Looking around the net this political season, it’s amazing to see the number of conversations I’m seeing that discuss YouTube Video View Optimization in non-SEO communities. It’s a unique ecosystem with distinctly different rules and people figuring out how to optimize the current system. It would be impossible to summarize all of the things I’ve witnessed, so this is a summary that is a work in process and I welcome your contributions and discussion.
There are three primary prizes you are shooting for:
1) Becoming a “featured video” on the Youtube homepage.
This is apparently an internal process at YouTube and the system is not transparent. Andy Mckee’s “Drifting” was added to the Youtube featured videos after thousands of views, while Mike Huckabee eating a hamburger named after him in NH yesterday was added when it had zero views. One thing is clear, being featured on the YouTube front page can provide rocket fuel for perpetual viral status. For example, Andy Mckee’s “Drifting” now has 10,000,000+ views.
2 ) Ranking well on the any other social, tagging or metadata metric.
Most Viewed, Most Discussed, Top Favorites are all categories accessible within one click of the home page. The later two categories have been dominated lately by supporters of Ron Paul who have been actively doing the work necessary to get their videos featured. Each of these has subcategories to think about when you chose a category, tags and content wording – Autos & Vehicles, Comedy, Education, Entertainment, Film & Animation, How to & Style, Music, News & Politics, People & Blogs, Pets & Animals, Science & Technology, Sports, Travel & Events and Watch on Mobile. Do you have a community to mobilize?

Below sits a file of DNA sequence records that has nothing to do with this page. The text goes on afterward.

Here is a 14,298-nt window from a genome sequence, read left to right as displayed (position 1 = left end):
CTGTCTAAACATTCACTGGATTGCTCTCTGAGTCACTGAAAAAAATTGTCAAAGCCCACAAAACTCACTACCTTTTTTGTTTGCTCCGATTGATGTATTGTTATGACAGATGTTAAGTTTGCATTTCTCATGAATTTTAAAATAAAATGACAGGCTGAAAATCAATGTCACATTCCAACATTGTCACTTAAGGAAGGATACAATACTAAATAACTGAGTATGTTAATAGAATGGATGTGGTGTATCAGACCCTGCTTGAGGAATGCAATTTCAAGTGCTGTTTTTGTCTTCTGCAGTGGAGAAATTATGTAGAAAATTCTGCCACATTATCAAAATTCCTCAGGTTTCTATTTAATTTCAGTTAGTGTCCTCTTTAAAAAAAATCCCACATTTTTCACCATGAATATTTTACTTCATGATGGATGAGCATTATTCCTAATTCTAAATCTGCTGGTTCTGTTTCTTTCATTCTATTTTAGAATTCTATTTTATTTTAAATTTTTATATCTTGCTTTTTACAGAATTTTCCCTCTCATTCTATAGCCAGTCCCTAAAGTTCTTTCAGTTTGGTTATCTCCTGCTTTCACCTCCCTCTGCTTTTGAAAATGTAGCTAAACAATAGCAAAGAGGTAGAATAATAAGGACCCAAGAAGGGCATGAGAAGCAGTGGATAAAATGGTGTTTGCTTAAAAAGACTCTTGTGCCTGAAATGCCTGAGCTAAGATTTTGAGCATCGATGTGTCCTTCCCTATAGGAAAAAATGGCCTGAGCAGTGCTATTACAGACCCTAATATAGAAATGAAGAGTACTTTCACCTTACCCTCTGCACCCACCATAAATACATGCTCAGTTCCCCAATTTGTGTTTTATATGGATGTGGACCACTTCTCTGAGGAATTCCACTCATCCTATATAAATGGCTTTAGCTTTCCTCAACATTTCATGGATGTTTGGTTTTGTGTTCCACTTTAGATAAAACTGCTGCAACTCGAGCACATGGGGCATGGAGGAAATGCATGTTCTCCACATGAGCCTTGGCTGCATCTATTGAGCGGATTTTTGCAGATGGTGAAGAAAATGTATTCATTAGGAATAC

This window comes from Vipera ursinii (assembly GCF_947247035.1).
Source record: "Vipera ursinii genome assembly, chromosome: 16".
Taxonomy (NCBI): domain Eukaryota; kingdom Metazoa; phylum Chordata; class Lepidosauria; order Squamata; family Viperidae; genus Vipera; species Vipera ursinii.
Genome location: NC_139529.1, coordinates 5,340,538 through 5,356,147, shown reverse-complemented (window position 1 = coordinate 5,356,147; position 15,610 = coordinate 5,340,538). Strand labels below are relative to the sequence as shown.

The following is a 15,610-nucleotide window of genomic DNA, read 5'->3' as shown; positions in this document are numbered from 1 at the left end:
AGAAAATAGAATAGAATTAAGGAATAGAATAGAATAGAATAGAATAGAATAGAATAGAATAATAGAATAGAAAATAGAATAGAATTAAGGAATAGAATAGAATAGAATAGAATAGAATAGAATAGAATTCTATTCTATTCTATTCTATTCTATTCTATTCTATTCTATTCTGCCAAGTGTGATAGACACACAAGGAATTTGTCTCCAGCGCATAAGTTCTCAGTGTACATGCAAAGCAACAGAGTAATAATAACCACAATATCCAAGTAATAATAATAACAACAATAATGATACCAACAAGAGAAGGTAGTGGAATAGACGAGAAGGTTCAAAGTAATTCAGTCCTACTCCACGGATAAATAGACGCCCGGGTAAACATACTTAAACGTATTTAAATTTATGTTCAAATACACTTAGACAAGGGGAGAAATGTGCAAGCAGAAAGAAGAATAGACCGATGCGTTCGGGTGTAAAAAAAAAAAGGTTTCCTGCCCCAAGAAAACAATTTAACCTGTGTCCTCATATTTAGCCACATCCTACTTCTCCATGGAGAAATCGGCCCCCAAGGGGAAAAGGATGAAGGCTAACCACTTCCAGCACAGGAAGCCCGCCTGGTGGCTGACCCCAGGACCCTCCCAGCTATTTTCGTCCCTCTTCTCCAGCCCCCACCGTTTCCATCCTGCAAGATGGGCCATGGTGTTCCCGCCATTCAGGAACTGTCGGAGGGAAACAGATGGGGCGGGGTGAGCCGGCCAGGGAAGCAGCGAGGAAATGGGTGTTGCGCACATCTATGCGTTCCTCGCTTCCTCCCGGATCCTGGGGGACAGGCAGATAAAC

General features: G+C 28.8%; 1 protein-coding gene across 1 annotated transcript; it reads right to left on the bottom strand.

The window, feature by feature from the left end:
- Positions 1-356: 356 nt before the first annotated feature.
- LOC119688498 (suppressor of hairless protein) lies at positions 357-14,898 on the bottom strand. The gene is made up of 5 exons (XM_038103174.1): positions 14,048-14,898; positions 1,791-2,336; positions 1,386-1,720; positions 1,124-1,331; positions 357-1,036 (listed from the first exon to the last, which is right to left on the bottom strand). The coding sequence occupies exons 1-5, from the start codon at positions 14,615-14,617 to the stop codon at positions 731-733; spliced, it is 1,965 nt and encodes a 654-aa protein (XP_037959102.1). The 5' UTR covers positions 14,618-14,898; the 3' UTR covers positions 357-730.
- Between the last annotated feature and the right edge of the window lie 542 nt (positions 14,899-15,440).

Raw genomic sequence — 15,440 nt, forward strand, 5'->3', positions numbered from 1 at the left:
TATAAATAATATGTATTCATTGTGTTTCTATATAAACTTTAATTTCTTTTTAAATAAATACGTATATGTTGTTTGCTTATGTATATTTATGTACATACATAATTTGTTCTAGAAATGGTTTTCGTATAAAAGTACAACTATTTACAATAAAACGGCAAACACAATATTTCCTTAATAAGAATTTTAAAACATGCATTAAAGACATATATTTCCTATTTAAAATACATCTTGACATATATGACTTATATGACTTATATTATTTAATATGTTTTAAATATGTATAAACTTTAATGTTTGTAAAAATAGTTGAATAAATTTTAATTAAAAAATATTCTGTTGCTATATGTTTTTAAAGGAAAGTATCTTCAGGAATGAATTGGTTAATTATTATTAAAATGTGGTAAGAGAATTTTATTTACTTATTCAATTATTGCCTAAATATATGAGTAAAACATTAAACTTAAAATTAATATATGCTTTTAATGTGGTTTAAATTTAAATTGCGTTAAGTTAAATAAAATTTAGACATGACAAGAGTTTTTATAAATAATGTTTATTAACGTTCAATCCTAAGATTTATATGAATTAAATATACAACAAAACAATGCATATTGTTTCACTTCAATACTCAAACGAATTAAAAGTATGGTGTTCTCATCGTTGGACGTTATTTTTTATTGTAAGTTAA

3) It’s not a complete one to one correlation, but videos with higher views, comments and favorites tend to be the ones featured in Google universal search results.
This can keep the viral traffic going to that video long after the YouTube event. Critics would note that this creates an echo chamber effect that is as entrenched as a Wikipedia page.
OK, how do I do this?
– Start with making quality content that creates passion.
– Start with standard SEO of your video content.
– Build links via best practices – consult these expert entries on how to optimize for: StumbleUpon, Digg, del.icio.us, link to the videos on blogs etc.
– If you have a community get them to view the YouTube video content, favorite it, rate it and comment on it in a tightly clustered time frame.
I’d also experiment with some new tools such as:
– Tubemogul (thanks to Karl Long for the suggestion)
– Video Sitemaps – though it’s not clear whether that is only for self-hosted videos.
For the gray hats out there:
– Tags appear to be valued highly in YouTube’s current search relevancy process. Yet unless a viewer clicks to see all of the content the tags will never be seen.
– After a video is popular on YouTube, you can edit the category and get it to rank in a new category using the traffic that was built in a different vertical. This tactic surprised me in that I did not know you could change the video after publishing in that manner, though I’m surprised by how well it works. Please keep in mind this only works for videos with existing high traffic.
There is an amazingly thin amount of content on this subject, I’d highly welcome other people’s thoughts on the subject for inclusion and expansion of this research to date. But for now I hope this serves as a useful guide to you for your YouTube video view optimization!
UPDATE 1/16 – this has been translated and expanded upon in German!